Fabian Tritschler is nervous. A plane load of tents for the survivors of the Sumatra quake is due in at 5.30, but he and the Caritas team have been up all night sorting out landing permission.
Five in the morning at the Padang Airport Cargo Terminal. The pink clouds in the sky will later be replaced by a sweltering hot sun. It is silent and cool here now, but it will turn hectic when the sun comes up.
Two Singapore Air Force Hercules planes land within minutes of each other, forklifts and cargo transporters go into action, while an international logistics team coordinates the incoming aid. Australian Defence Force troops have set up their camp directly in the hangar. It is ten days after the earthquake and the humanitarian operation is in full gear.
The Caritas team is at the airport this morning. At 5:30am a plane from Lahore, Pakistan should be landing, bringing along 660 family tents for survivors of the quake. The flight is delayed. Caritas Humanitarian Officer Fabian Tritschler runs back and forth between air strip and tower to check the new scheduled landing time. He says, “It just has to work out today.”
There were problems with the landing permission. Numerous phone calls were made between Padang, Germany, and Pakistan. Nobody really had any sleep during the night. Yudha, an Indonesian staff member, tries to get a few minutes rest, despite the noise, leaning on an aid delivery with some noodle soup. Someone is arranging lukewarm ice coffee out of a can.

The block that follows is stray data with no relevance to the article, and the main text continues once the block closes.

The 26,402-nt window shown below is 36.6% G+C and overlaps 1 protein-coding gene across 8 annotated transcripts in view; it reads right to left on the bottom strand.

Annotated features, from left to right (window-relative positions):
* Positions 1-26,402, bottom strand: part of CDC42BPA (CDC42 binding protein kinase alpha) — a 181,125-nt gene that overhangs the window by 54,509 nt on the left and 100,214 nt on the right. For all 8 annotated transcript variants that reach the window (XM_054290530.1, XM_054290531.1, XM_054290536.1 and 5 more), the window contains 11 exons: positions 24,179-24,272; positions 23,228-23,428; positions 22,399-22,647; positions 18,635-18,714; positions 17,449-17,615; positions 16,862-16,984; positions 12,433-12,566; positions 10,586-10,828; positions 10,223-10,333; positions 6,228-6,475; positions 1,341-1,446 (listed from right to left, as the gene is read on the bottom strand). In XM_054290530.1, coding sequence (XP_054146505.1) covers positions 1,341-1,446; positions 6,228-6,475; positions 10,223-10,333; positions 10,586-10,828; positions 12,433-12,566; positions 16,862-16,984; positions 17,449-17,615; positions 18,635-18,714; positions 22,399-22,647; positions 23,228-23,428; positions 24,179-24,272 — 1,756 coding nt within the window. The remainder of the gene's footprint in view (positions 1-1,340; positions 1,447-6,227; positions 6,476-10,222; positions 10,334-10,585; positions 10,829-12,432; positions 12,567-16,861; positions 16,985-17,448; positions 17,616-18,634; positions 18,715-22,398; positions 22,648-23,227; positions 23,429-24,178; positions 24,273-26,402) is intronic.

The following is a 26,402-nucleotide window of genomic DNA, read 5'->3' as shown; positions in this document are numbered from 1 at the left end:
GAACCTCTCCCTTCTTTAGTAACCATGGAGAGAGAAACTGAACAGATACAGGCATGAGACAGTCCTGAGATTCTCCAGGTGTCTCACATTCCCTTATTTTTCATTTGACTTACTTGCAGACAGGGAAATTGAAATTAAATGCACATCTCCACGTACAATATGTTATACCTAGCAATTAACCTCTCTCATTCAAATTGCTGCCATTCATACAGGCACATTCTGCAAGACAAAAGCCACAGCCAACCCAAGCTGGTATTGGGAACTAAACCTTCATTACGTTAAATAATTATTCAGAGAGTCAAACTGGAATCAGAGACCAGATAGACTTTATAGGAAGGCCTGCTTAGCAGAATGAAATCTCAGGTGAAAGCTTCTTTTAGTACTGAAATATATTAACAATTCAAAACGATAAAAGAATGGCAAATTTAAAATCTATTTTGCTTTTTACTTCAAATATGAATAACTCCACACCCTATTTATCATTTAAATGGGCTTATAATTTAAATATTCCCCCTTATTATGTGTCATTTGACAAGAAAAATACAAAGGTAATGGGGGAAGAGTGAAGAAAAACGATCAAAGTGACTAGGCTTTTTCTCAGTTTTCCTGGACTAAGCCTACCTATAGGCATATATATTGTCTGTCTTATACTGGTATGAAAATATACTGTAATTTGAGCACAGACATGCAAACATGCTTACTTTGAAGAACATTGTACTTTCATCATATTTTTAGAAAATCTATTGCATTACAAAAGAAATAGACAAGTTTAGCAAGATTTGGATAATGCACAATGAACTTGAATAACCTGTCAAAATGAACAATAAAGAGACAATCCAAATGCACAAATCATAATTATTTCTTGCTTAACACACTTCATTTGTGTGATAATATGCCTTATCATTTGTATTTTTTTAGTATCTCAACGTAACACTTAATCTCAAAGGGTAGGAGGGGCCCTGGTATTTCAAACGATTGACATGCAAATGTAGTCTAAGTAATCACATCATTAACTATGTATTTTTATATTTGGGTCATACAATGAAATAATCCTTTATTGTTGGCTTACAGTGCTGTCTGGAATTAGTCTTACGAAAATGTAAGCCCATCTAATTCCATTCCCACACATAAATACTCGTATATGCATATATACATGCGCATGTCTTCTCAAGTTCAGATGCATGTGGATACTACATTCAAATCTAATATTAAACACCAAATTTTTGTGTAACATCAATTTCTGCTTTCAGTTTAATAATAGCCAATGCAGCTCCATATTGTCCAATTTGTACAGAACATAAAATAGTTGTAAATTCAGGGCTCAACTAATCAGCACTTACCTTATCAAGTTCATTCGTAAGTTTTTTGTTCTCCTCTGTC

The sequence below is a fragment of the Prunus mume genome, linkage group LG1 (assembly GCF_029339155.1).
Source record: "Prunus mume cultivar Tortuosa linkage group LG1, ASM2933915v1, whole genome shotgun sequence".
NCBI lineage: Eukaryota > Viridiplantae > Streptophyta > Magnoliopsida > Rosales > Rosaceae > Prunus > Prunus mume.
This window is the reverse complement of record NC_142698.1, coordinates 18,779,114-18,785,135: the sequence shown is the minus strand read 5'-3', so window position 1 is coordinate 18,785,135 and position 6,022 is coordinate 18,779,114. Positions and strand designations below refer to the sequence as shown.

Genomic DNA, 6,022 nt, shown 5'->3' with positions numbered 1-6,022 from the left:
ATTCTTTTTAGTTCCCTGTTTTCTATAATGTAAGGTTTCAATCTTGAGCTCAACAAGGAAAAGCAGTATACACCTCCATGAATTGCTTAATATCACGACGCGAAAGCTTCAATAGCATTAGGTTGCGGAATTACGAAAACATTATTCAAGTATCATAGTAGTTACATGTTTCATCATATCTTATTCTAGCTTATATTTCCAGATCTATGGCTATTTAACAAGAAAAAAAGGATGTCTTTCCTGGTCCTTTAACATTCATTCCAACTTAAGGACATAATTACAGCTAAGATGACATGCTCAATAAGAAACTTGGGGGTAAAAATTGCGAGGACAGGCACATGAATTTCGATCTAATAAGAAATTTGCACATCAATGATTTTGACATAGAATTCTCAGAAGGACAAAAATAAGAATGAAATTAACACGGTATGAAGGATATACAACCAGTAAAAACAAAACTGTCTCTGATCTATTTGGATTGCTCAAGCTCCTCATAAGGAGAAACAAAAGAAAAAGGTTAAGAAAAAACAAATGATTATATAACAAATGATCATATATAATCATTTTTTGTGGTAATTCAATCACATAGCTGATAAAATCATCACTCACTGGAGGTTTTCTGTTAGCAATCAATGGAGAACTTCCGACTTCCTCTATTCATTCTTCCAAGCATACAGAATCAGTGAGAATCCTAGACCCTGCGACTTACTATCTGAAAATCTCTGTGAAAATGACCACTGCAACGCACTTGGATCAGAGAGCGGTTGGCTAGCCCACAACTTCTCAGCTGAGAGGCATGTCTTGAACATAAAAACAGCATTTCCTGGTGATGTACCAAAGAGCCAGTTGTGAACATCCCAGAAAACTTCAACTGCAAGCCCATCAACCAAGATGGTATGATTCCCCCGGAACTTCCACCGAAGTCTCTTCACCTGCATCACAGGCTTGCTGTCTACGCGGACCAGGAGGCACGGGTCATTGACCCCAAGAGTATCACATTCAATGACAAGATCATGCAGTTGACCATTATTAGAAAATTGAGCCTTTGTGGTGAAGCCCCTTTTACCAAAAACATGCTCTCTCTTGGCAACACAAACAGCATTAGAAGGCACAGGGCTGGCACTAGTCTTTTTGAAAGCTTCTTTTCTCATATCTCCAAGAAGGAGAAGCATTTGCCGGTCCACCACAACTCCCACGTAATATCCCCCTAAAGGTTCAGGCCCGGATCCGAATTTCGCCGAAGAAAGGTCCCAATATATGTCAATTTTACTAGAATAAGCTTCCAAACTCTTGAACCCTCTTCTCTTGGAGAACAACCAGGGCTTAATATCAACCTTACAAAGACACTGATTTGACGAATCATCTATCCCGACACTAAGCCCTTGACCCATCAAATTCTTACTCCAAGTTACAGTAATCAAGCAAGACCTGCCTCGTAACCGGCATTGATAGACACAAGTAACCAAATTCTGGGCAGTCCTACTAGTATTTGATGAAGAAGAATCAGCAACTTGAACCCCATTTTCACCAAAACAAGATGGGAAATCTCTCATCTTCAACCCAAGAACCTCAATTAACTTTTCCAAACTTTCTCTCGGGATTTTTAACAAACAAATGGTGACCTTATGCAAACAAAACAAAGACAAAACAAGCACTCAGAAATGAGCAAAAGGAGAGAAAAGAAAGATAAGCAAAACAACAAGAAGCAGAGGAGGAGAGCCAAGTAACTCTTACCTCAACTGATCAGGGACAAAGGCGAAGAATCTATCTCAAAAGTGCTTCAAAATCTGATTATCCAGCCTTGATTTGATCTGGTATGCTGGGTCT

There was intensive preparation prior to this day. Caritas teams visited different villages to examine the degree of damage. Each individual family’s need was recorded. For example, which house is really damaged and which village was already promised aid. Fabian Tritschler goes through these lists again. His colleague Michael Mueller explains the agenda to the truck drivers in fluent Indonesian one more time.
At 8:35am the sound of planes can be heard, as the cargo transporters from Pakistan arrive. Finally! Customs formalities and papers are finished surprisingly quickly, and everything works out well. An airlifter brings the tent packages to the trucks which are ready to leave.
The airport workers have now also arrived. One of these tents weighs about 55 kilograms. In the hot sun, the workers transport all of these tents one by one to the trucks. The Caritas aid workers also help impatiently. No one thought about wearing gloves, but the excitement that the tents are finally here helps the workers forget about any pain.